Next Friday, 20th March 2015, the best eclipse in over 50 years will reach between 90-95% of totality in the skies over Scotland. The online physics communities have been awash with chat and links on how to view the event, and what useful physics can be done with classes.
Hoping to do something with my own pupils during the eclipse, and having ear marked some time to prepare, I set about the task of making my own eclipse viewer using a couple of cardboard boxes, a sheet of tracing paper, some black card, a cheap webcam and lots and lots of tape.
There are many examples of eclipse viewers available online, and while this may be similar to some, it is more or less of my own design, cobbled together and honed by trial and error, rather than carefully planned.
The first step was to find a decent sized carboard box, which was sealed up with tape to make it fairly light-tight. Having done this, one end was cut out to fit a screen made from a sheet of tracing paper, and the other end had small hole cut for the pinhole card to be fitted over.
In order to view the screen in relative darkness, I fitted another cardboard box (the type that reams of printer paper come in) with its bottom cut out to fit over the screen, and fitted the lens of a webcam through a hole cut into the centre of the lid.
[The focus of the webcam was set first, by placing it outside a similar box and adjusting the focus to achieve a clear image of a cross drawn on the inside base of the box. This was carried out to ensure a reasonably clear image could be obtained prior to constructing the finished viewer - mainly using parcel tape.]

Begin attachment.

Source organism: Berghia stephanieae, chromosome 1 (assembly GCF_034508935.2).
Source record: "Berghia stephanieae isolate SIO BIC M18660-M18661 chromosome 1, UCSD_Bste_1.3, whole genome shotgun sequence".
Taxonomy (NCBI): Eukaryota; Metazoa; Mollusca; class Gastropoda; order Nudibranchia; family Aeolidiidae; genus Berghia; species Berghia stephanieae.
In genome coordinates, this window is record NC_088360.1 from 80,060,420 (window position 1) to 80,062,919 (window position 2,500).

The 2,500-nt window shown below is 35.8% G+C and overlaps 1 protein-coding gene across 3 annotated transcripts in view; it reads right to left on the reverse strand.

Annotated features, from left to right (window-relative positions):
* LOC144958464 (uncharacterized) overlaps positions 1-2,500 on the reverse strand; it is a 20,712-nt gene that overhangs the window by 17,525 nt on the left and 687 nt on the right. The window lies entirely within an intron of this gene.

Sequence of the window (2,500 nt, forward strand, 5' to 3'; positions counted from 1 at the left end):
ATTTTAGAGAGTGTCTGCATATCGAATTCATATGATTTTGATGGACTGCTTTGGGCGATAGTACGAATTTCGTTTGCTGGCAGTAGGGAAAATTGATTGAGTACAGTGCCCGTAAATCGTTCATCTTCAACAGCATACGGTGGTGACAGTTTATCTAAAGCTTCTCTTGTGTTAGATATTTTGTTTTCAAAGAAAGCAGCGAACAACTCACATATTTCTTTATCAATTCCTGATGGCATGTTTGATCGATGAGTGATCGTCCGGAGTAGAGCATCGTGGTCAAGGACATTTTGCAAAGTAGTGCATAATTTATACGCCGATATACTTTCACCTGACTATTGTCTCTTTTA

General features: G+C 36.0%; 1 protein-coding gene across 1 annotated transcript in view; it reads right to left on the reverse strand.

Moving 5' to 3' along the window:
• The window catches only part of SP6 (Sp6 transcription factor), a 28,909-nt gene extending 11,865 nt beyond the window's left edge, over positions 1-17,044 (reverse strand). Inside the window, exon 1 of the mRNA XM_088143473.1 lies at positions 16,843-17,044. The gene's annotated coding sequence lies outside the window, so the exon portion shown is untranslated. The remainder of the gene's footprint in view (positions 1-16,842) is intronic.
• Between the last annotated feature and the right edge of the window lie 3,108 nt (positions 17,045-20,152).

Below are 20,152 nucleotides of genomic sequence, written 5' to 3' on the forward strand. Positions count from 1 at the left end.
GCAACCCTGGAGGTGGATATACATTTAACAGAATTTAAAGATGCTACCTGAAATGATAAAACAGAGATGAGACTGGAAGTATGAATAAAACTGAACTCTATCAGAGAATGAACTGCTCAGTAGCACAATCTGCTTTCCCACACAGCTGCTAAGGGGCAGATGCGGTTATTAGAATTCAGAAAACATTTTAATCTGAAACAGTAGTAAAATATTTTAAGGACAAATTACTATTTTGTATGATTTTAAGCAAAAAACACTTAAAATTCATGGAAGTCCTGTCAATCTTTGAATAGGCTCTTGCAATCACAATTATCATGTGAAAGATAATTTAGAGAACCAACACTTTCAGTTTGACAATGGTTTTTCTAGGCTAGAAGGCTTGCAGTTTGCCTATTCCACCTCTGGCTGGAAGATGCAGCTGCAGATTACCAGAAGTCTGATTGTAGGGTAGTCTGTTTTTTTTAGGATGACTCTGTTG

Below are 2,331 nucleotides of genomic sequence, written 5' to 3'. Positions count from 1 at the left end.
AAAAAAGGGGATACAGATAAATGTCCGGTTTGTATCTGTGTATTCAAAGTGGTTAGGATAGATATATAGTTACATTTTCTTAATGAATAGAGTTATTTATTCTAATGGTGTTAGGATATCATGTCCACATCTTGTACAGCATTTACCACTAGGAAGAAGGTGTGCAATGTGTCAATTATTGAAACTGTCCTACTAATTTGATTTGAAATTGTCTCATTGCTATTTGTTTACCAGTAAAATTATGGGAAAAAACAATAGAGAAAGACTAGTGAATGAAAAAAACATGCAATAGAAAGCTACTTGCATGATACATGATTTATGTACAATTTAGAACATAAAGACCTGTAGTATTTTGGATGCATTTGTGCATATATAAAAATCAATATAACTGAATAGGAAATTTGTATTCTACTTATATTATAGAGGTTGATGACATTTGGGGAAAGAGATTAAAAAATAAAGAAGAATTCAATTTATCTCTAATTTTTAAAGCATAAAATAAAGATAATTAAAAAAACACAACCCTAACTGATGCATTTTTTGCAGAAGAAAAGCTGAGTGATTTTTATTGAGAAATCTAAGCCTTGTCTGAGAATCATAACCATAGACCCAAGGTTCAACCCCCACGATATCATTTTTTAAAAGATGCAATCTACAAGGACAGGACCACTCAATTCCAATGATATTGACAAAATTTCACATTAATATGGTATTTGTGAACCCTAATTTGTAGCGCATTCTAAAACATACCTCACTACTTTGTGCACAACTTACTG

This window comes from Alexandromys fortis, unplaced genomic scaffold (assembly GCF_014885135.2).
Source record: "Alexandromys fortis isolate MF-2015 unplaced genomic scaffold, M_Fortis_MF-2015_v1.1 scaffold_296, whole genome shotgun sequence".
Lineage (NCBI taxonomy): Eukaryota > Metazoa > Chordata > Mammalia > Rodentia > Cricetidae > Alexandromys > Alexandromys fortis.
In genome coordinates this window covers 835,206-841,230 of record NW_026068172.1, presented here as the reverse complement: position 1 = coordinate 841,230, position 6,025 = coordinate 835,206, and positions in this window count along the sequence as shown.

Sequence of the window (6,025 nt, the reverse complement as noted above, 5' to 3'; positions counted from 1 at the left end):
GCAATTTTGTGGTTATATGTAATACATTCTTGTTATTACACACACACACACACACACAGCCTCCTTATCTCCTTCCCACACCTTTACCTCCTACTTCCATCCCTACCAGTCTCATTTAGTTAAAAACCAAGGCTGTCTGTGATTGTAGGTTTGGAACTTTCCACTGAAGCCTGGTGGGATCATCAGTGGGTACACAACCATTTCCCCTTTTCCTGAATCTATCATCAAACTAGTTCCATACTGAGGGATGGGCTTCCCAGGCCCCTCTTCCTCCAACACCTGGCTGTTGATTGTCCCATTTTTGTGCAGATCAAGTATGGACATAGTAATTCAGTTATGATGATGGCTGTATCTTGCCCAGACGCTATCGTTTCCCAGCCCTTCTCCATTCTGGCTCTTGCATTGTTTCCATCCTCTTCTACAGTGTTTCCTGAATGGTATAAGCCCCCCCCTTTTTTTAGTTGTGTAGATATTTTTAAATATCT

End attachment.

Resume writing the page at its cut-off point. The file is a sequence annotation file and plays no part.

Once the box lid was fitted, the whole assembly was pointed out of the window at the sun and the webcam hooked up to my laptop.
The plan for Friday is to use the viewer in conjunction with a number of other measuring devices, using a couple of the school's ALBA interfaces. One interface will use a light sensor attached to the top of the viewer to measure the light level the eclipse and a temperature probe placed in a vented white box outside the window to measure the air temperature during the eclipse. These devices will be connected to a machine showing the images from the viewer, which will be shown along side a real-time graph of the light level and temperature, all projected onto a screen in my room.
The second interface will be connected to a GM tube, measuring the background radiation level. As a proportion of the background radiation detected on Earth originates form the Sun, it is possible that some change may be detected during the eclipse. However, given that the average background count is relatively low, with very high fluctuations, it may be difficult to identify any statistically significant change.
If all goes to plan on the day, I will begin measuring at around 8.00 am, and continue to take measurements until around 11.00 am. I hope to be able to capture video from the webcam, as well as data from the light temperature and radiation measurements and will post anything of note next after the event.
[Thanks to my colleague Kenny Bell for the photographs used in this post.]